Editor’s Note: This blog post is part of The Primaries Project series, where veteran political journalists Jill Lawrence and Walter Shapiro, along with scholars in Governance Studies, examine the congressional primaries and ask what they reveal about the future of each political party and the future of American politics.
Today eight states will hold their congressional primaries. There are some similarities between today’s races and those we have had every Tuesday for several weeks, and in other ways they are profoundly different. The talk so far this cycle involves the divide in the Republican Party between Tea Partiers and the establishment. Today is no different. As the chart below shows, among the Republican challengers in today’s congressional primaries, 41 are affiliated with the Tea Party or are libertarians; 45 are classified as pro-business Republicans. From New Jersey to California, from Montana to Mississippi, the battle for the heart and soul of the Republican Party continues to play out.
However, two states are facing curious environments that may have broad national implications. A Senate race in Mississippi has been one of the most brutal, muddy races of the cycle thus far—and may well reign supreme in that category when all primaries are finished. In California, a unique primary system has a variety of races that look nothing like the other primaries held today—or any day. So, let’s dive into these primaries.
Mississippi & The Death of Southern Gentility
In Mississippi, incumbent, six-term Senator Thad Cochran is facing off against a young, tea party-backed newcomer, Chris McDaniel. McDaniel has made Cochran’s long tenure in Washington and support for federal spending issues in a campaign where Cochran’s conservative bona fides have been questioned. Cochran, meanwhile, has embraced his record, arguing that his tenure and his ability to bring home the bacon has been both a tremendous asset to Mississippi—one of the nation’s poorest states—and is a reason to return him to office.
In many ways, the Cochran-McDaniel race is the archetype of the internal GOP struggle. Cochran is conservative, but traditional by Southern Senate standards. He comes from a long line of Senators from Mississippi and neighboring states with a strategy: accumulate seniority and translate that power into federal funds for constituents. For nearly a century, this strategy was broadly successful. For example, since 1914, Thad Cochran’s Senate seat has only been held by four men—including Cochran. The state’s other Senate seat has only been held by five men since 1923. Longevity is not just a standard—it is an expectation.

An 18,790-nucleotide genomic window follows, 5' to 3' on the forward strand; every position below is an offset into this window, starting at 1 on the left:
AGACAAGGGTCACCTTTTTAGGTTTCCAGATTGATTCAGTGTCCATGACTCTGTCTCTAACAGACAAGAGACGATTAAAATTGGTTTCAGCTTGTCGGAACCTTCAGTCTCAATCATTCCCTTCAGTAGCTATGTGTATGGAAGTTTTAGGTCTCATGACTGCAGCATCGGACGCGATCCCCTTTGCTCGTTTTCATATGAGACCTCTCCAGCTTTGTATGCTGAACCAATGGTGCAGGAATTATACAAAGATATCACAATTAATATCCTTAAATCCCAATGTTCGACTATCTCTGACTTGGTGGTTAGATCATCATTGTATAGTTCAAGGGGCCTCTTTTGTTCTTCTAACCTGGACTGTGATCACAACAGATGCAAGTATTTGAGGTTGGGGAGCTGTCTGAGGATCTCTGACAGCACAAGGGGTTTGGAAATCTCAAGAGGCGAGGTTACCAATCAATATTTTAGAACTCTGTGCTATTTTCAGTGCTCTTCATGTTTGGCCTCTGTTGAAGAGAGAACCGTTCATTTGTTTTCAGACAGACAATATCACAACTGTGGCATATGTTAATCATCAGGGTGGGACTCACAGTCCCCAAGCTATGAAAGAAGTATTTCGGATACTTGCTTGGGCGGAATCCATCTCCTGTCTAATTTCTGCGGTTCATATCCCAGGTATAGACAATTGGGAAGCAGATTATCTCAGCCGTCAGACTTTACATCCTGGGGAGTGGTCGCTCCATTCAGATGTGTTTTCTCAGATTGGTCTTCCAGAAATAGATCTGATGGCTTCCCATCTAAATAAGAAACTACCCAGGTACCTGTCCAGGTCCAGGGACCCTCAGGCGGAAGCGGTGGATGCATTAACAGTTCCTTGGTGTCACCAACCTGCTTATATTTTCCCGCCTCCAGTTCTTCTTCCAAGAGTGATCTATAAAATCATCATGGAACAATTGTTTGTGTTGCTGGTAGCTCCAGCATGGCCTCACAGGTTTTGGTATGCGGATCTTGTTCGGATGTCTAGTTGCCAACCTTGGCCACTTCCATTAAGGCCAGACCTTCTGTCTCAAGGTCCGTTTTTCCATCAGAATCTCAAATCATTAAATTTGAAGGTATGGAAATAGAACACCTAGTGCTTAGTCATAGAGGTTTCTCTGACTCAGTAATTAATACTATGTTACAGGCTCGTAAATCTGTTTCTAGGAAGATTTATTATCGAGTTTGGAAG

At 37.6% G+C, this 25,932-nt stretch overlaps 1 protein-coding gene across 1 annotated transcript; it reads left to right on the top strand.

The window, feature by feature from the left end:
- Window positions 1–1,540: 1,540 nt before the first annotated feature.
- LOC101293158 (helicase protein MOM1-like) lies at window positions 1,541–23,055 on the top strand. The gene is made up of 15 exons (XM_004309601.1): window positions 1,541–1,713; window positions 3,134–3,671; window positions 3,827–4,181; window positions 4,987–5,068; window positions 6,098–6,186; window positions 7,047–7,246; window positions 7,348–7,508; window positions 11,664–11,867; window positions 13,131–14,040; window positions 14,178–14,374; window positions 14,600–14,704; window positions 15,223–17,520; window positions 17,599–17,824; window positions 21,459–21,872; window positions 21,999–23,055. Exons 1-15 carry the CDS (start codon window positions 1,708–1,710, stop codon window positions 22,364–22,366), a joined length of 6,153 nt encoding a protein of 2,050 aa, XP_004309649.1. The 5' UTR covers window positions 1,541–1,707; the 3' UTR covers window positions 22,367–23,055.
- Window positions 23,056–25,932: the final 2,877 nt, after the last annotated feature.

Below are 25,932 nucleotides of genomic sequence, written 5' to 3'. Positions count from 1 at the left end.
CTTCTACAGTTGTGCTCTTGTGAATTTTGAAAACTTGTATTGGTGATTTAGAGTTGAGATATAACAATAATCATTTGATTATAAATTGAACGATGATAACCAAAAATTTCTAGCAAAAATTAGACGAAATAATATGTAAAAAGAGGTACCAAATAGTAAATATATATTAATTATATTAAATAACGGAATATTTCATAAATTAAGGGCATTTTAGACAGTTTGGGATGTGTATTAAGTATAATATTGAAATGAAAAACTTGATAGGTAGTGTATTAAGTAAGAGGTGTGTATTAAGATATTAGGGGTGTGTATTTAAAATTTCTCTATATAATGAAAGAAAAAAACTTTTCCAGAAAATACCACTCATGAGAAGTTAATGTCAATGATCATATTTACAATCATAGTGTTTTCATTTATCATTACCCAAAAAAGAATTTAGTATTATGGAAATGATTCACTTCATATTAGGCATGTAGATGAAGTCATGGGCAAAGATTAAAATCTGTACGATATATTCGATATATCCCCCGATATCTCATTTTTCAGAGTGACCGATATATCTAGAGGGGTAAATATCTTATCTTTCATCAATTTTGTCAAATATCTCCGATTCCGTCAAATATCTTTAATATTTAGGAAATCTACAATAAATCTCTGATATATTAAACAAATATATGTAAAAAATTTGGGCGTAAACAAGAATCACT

However, as the Tea Party has turned preference for political pork and time spent in Washington into liabilities, people like Cochran have become vulnerable.
In an odd twist, race turned nasty when Tea Party activists allegedly snuck into a care facility to take unauthorized (and illegal) photos of Cochran’s ailing wife who has been hospitalized for over a decade and suffers from a form of dementia. The fight for the Republican Senate nomination went from a battle over political views to a battle over personal attacks. Mississippi demographically and ideologically may well be one of the most welcoming places for a Tea Partier to unseat an entrenched incumbent, and today Mississippians will decide—in the shadow of a very disturbing criminal investigation involving the rights of the infirmed—whether pork or principles will win the day.
The Jungle out West: The California Primaries
In most states, primary day means the same thing. Democrats face fellow Democrats; Republican battle fellow Republicans. The lucky ones run unopposed, often to face off an opponent of the other party in the general election in November.
California is starkly different. After voters approved Proposition 14 in 2010, California (starting in 2012) began a new system of congressional primaries. Any candidate from any party (or with no affiliation) runs in the same blanket primary. The top two vote-getters face off against each other in the general election in November.
This system can create some very odd outcomes, and the 2014 cycle is no different. As the chart below shows, in 43 congressional districts, at least one Democrat will face at least one Republican. In many races, multiple Democrats will face multiple Republicans, as each scrambles to win the most votes among candidates with various positions and ideologies.
For example, there are more than a dozen candidates running in the race to replace retiring Rep. Henry Waxman (California’s 33rd district). They include three Republicans, numerous Democrats, a Green Party candidate, a Libertarian, and others with no affiliation. The outcome could be a traditional Democratic-Republican matchup in November. Alternatively, two Democrats may well face off in the general election.
In the 35th congressional district, Gloria Negrete McLeod announced she would not seek reelection to her Los Angeles County seat. In her place, four Democrats are running in today’s primary guaranteeing that the general election matchup will be between two Democrats.
The new primary system was heralded as a means of moderating polarized politics, and forcing candidates to cobble together unique electoral coalitions in their pursuit of office. Although some research has sought to evaluate the effects of this new system, it has only been used in one prior congressional primary (2012). After today and the general election in the fall, researchers will have a variety of additional data points to try to figure out whether the blanket primary in California helps, hurts, or has no effect on the ideology of candidates. In the mean time, California voters in dozens of congressional districts will see ballots that look like few others in the US and will unknowingly be part of a grand democratic experiment.